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Benkei Ramen – Competition is good for everyone

Kintaro is the Vancouver standard for ramen. Ruling the egg noodle in rich broth kingdom with one hot cousin by its side. If you had the bonitos to challenge that authority by opening up another ramen shop on the same street block, what might you do to avoid a quick and shameful death?
Make a good bowl of noodle and address the gripes about the current reigning king of course. Atmosphere, seating, cleanliness, wait times, and to some extent, price. Benkei is easy on the eyes from the get go
Benkei Ramen
With a brightly lit facade, dressed up decor, adequate seating (not comfortable, just adequate), and no line of hungry customers spilling onto the sidewalk on a Friday night, its more welcoming than the royal ramen family around the corner. All of that is simply plate garnish however, as what really matters is the food.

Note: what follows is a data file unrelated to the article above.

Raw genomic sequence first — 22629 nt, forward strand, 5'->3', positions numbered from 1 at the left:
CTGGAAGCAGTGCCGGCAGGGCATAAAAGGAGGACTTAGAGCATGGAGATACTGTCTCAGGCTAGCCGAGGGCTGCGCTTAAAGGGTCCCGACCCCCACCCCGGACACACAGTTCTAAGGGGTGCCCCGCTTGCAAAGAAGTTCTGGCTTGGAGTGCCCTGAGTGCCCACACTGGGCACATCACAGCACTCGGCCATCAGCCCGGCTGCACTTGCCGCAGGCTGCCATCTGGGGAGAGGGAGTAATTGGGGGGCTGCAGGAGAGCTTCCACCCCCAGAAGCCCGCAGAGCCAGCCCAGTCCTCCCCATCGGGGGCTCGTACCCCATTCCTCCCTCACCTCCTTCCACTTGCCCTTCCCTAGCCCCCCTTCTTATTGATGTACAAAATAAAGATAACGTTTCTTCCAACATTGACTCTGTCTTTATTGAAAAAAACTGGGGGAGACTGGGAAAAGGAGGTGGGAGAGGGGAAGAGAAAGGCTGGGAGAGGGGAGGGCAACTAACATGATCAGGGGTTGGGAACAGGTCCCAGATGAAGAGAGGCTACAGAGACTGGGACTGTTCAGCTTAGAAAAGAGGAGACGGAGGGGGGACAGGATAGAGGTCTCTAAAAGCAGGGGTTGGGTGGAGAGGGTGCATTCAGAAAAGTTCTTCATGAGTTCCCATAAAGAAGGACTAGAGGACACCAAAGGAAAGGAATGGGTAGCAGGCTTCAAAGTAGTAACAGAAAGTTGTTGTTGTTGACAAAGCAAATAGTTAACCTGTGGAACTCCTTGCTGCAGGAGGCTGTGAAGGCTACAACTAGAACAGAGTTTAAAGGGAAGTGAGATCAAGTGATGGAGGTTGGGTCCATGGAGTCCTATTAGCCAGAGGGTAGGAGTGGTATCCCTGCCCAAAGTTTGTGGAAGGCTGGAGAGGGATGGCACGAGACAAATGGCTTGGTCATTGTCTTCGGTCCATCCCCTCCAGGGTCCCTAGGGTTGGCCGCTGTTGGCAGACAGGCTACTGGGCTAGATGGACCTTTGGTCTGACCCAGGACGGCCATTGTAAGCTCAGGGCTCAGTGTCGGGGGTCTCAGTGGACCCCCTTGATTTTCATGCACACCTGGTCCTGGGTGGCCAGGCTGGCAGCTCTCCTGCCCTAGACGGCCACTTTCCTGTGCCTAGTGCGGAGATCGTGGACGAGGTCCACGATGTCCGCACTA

Benkei Ramen - MenuThree familiar types of soups are offered, with toppings as optional add-ons. This brings the price of the basic soup + noodle + 2 (mingy) pieces of pork chashu + green onion + bean sprouts down close to $7. We ordered a chashu plate, which resembles a more tender, thicker, fatter, less seasoned versions of the Chinese charsiu. Whether its better or worse than Kintaro’s is a matter of personal preference. I like the flavor of Benkei’s but does it have to be so tiny…
Benkei Ramen - Chashu platter